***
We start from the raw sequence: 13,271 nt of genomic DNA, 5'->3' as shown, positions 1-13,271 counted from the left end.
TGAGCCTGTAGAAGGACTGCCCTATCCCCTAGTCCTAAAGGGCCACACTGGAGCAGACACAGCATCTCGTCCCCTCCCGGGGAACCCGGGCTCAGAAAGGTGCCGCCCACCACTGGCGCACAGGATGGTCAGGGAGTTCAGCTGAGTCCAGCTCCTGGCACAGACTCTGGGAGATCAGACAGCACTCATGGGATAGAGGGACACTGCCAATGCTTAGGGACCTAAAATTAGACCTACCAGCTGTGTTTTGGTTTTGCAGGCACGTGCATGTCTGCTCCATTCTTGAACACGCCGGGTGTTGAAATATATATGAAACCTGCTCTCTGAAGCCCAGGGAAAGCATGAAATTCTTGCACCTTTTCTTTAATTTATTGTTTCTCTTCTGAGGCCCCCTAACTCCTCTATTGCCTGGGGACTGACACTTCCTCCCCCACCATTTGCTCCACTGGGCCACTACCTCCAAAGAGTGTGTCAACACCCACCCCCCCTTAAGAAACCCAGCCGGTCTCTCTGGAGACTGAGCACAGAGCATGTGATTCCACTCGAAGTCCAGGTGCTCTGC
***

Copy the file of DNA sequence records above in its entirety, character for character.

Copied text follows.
We start from the raw sequence: 13,271 nt of genomic DNA, 5'->3' as shown, positions 1-13,271 counted from the left end.
TGAGCCTGTAGAAGGACTGCCCTATCCCCTAGTCCTAAAGGGCCACACTGGAGCAGACACAGCATCTCGTCCCCTCCCGGGGAACCCGGGCTCAGAAAGGTGCCGCCCACCACTGGCGCACAGGATGGTCAGGGAGTTCAGCTGAGTCCAGCTCCTGGCACAGACTCTGGGAGATCAGACAGCACTCATGGGATAGAGGGACACTGCCAATGCTTAGGGACCTAAAATTAGACCTACCAGCTGTGTTTTGGTTTTGCAGGCACGTGCATGTCTGCTCCATTCTTGAACACGCCGGGTGTTGAAATATATATGAAACCTGCTCTCTGAAGCCCAGGGAAAGCATGAAATTCTTGCACCTTTTCTTTAATTTATTGTTTCTCTTCTGAGGCCCCCTAACTCCTCTATTGCCTGGGGACTGACACTTCCTCCCCCACCATTTGCTCCACTGGGCCACTACCTCCAAAGAGTGTGTCAACACCCACCCCCCCTTAAGAAACCCAGCCGGTCTCTCTGGAGACTGAGCACAGAGCATGTGATTCCACTCGAAGTCCAGGTGCTCTGC